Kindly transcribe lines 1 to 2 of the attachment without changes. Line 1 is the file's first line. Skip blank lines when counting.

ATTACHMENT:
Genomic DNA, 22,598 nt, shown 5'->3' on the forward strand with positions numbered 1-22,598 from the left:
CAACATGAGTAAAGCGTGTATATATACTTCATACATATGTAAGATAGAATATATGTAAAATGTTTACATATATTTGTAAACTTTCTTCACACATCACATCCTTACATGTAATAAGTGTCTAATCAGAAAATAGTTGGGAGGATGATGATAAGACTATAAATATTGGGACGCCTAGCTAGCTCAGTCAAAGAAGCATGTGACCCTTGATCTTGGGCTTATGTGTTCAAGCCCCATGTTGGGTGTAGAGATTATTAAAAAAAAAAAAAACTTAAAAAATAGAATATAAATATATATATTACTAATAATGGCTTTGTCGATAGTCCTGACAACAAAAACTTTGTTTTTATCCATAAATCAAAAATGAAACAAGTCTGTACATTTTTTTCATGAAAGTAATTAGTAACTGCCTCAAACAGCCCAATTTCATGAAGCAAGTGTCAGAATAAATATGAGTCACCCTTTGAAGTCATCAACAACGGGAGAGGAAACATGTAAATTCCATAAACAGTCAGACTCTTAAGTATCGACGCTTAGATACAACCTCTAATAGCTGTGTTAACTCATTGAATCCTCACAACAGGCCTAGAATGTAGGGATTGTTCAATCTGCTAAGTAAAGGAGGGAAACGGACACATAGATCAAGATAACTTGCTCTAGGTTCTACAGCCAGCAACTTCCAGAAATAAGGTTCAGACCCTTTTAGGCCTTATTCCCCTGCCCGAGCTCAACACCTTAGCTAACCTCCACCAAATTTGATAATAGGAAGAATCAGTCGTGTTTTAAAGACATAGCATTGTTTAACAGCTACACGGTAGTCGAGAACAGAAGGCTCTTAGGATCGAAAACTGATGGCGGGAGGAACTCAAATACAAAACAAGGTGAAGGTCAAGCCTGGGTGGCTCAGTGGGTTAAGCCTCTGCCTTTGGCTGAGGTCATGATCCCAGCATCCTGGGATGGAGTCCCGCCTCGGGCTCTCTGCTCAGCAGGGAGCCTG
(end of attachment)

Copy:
Genomic DNA, 22,598 nt, shown 5'->3' on the forward strand with positions numbered 1-22,598 from the left:
CAACATGAGTAAAGCGTGTATATATACTTCATACATATGTAAGATAGAATATATGTAAAATGTTTACATATATTTGTAAACTTTCTTCACACATCACATCCTTACATGTAATAAGTGTCTAATCAGAAAATAGTTGGGAGGATGATGATAAGACTATAAATATTGGGACGCCTAGCTAGCTCAGTCAAAGAAGCATGTGACCCTTGATCTTGGGCTTATGTGTTCAAGCCCCATGTTGGGTGTAGAGATTATTAAAAAAAAAAAAAACTTAAAAAATAGAATATAAATATATATATTACTAATAATGGCTTTGTCGATAGTCCTGACAACAAAAACTTTGTTTTTATCCATAAATCAAAAATGAAACAAGTCTGTACATTTTTTTCATGAAAGTAATTAGTAACTGCCTCAAACAGCCCAATTTCATGAAGCAAGTGTCAGAATAAATATGAGTCACCCTTTGAAGTCATCAACAACGGGAGAGGAAACATGTAAATTCCATAAACAGTCAGACTCTTAAGTATCGACGCTTAGATACAACCTCTAATAGCTGTGTTAACTCATTGAATCCTCACAACAGGCCTAGAATGTAGGGATTGTTCAATCTGCTAAGTAAAGGAGGGAAACGGACACATAGATCAAGATAACTTGCTCTAGGTTCTACAGCCAGCAACTTCCAGAAATAAGGTTCAGACCCTTTTAGGCCTTATTCCCCTGCCCGAGCTCAACACCTTAGCTAACCTCCACCAAATTTGATAATAGGAAGAATCAGTCGTGTTTTAAAGACATAGCATTGTTTAACAGCTACACGGTAGTCGAGAACAGAAGGCTCTTAGGATCGAAAACTGATGGCGGGAGGAACTCAAATACAAAACAAGGTGAAGGTCAAGCCTGGGTGGCTCAGTGGGTTAAGCCTCTGCCTTTGGCTGAGGTCATGATCCCAGCATCCTGGGATGGAGTCCCGCCTCGGGCTCTCTGCTCAGCAGGGAGCCTG